Sun. Oct 17th, 2021

The leader of Manitoba’s official opposition claims that one of the women fighting to become the leader of the ruling progressive conservative party reached out to the NDP with dirt on her competition.

NDP leader Wab Kinew claims that Shelly Glover’s campaign shared concerns about the sale of PC memberships of Heather Stefansson’s campaign.

The PCs choose one of the two women to become the party’s next leader – and Manitoba’s next prime minister – on October 30.

Kinew claimed that Glover was trying to get the NDP’s help in her efforts to claim the job.

“The Glover campaign contacted the NDP a week ago to try to use us to remove Heather Stefanson. The Glover camp then gave us compromising information,” Kinew said on the floor of the Manitoba legislature.

Kinew then claimed that the Glover campaign claimed that the Stefanson campaign had sold PC memberships incorrectly.

“We urge the Glover campaign to explain to PC party members why they are trying to use the NDP to win that leadership race. We urge the campaign run by the Tuxedo member to respond to the allegation of irregular memberships.”

The NDP later shared screenshots of texts sent from a spokesman for the Glover campaign to an NDP official. In the texts, the Glover spokeswoman noted that Stefanson sold some PC memberships directly through her campaign page, while the election manitoba rules apparently prohibit the practice.

Stefansson’s campaign said the Progressive Conservative Party has already rejected the Glover campaign’s complaint about Tuxedo MLA’s membership sales.

The Progressive Conservative Party declined to comment on the complaint.

“We will not comment on the internal appeals process,” party spokesman Keith Stewart said in a statement Wednesday.

The Glover campaign also declined to comment on the complaint.

“There are a number of issues being reviewed by the PC party, and as such, it would be inappropriate for the campaign to comment at this time,” Glover spokesman David MacKay said in a statement on Wednesday.

MLA in tuxedo Heather Stefanson and former Conservative MP Shelly Glover are fighting to become the next leader of the progressive Conservative party in Manitoba and Manitoba’s next prime minister. (John Woods / Canadian Press, Sean Kilpatrick / Canadian Press)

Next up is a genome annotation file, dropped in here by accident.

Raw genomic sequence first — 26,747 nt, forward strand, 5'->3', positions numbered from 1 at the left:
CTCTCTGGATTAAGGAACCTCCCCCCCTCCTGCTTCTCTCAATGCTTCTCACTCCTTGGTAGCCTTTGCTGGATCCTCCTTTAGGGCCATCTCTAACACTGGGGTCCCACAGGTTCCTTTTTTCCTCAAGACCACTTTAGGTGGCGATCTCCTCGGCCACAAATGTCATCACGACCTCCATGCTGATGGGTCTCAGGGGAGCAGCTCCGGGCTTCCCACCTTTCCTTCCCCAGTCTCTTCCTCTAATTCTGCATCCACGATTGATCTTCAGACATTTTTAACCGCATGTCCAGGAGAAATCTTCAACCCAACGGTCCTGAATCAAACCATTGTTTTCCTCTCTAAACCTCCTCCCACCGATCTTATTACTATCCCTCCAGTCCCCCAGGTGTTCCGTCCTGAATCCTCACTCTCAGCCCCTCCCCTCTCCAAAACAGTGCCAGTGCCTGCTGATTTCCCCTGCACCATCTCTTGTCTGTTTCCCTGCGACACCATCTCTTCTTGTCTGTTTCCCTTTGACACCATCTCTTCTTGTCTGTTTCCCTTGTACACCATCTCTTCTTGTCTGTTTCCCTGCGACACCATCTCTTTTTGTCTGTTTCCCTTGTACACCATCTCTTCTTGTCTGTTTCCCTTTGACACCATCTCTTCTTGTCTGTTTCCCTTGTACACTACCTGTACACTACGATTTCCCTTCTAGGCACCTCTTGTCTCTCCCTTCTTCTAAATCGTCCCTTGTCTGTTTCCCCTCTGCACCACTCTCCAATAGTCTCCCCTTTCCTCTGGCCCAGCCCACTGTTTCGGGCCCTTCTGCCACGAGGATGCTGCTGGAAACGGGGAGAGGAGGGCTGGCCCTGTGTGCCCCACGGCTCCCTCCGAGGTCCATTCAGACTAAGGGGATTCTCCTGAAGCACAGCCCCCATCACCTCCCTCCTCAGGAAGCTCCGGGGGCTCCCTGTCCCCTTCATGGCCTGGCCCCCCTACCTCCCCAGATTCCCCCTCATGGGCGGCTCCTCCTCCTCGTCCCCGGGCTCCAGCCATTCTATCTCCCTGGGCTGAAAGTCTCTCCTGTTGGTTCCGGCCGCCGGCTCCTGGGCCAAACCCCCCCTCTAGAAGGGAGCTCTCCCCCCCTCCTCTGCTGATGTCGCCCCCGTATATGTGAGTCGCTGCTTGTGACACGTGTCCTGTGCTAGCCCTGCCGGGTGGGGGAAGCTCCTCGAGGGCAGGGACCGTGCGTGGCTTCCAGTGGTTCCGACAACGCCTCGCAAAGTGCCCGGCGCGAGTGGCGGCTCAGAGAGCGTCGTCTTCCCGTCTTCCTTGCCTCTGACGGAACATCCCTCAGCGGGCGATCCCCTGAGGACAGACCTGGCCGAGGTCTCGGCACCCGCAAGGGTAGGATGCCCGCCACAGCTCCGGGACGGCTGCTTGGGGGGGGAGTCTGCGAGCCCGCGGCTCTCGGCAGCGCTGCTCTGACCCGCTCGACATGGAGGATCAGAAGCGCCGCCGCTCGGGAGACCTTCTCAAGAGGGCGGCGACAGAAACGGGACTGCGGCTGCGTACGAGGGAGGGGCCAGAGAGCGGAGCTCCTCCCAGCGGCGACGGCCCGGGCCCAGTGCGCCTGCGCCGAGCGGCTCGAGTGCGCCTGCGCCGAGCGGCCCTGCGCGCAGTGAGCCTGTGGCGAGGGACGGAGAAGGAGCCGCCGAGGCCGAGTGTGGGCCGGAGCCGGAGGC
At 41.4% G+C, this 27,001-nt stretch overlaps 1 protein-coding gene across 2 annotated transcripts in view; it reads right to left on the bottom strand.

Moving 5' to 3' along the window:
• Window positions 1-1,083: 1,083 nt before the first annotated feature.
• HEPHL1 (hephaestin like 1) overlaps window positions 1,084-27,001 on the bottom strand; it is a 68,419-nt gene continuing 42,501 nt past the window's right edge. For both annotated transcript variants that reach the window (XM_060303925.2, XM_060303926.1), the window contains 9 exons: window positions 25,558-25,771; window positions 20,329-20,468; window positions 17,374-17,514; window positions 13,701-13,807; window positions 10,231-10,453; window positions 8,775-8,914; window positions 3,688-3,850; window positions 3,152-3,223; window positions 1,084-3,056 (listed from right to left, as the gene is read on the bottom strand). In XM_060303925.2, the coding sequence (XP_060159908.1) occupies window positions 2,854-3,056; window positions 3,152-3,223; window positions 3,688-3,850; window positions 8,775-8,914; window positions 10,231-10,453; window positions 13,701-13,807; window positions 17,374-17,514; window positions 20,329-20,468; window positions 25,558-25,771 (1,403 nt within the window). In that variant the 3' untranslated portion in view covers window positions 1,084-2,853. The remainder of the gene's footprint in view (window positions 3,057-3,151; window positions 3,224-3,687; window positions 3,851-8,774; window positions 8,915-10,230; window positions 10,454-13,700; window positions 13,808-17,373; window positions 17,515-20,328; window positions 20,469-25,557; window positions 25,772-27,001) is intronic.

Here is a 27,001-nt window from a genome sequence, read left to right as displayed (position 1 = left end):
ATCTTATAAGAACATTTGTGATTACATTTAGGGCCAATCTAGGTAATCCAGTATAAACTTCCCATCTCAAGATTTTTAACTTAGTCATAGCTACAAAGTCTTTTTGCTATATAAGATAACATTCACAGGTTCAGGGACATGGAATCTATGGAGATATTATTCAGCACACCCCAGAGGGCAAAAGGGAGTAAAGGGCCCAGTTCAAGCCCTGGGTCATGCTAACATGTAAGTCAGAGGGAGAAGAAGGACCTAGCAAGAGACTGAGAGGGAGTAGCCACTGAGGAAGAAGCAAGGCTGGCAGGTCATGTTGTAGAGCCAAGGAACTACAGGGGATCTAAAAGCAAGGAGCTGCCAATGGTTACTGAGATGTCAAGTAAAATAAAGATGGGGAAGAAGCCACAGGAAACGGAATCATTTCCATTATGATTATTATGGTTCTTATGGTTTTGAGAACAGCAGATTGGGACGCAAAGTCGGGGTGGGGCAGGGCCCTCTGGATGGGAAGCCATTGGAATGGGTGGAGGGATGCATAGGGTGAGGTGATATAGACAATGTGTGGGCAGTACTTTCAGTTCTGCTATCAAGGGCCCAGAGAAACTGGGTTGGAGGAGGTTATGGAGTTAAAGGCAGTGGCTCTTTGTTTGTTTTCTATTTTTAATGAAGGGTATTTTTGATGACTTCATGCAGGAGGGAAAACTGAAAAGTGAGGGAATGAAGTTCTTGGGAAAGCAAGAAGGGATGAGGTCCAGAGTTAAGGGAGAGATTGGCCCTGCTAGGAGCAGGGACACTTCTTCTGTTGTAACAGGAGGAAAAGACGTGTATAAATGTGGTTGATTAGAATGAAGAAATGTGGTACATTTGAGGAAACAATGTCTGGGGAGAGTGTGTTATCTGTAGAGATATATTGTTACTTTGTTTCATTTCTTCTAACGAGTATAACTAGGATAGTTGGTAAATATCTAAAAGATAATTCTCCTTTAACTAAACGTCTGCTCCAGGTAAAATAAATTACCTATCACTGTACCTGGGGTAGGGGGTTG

Elections Manitoba also declined to say whether it is looking into a complaint.

“I’m afraid my policy is not to reveal whether an investigation is underway, nor to discuss the course of an investigation,” Election Commissioner Bill Bowles said in a statement Wednesday.

Stefansson’s campaign called the allegations of collaboration between Glover and the NDP unfortunate.

“It does not fit well with the values ​​of our PC party. While the Shelly Glover campaign would rather work with the NDP than our PC party members, Heather will work hard for all PC members, no matter who they support, and all Manitobans,” he said. Stefansson’s campaign in a statement.

CBC News has also asked the Glover campaign to comment on Kinew’s claim.

On the floor of the legislature, Deputy Prime Minister Rochelle Squires accused Kinew of having pulled a stunt.

“It’s obvious that the leader of the opposition is obsessed with Manitoba PC party leadership, and I can assure you that if he stops doing such stunts, he will have plenty of opportunities to talk about his own leadership in good time, “Squires said.

Before Kinew raised his claim about Glover’s campaign, he claimed that the former Conservative MP was trying to accommodate people who are against COVID-19, while at the same time saying that she supports vaccination.

“You’re being exploited by people who want to say or do something to advance their careers,” Kinew said, referring to comments Glover made about “natural immunity” to CBC News and to Western Standard, a conservative Alberta-based publication.

Glover told both media health workers who received COVID believe they should be exempt from Manitoba’s directive, be vaccinated before Monday or take rapid COVID tests up to three times a week.

Glover later clarified that she does not believe that the conclusion of COVID should be an exception.

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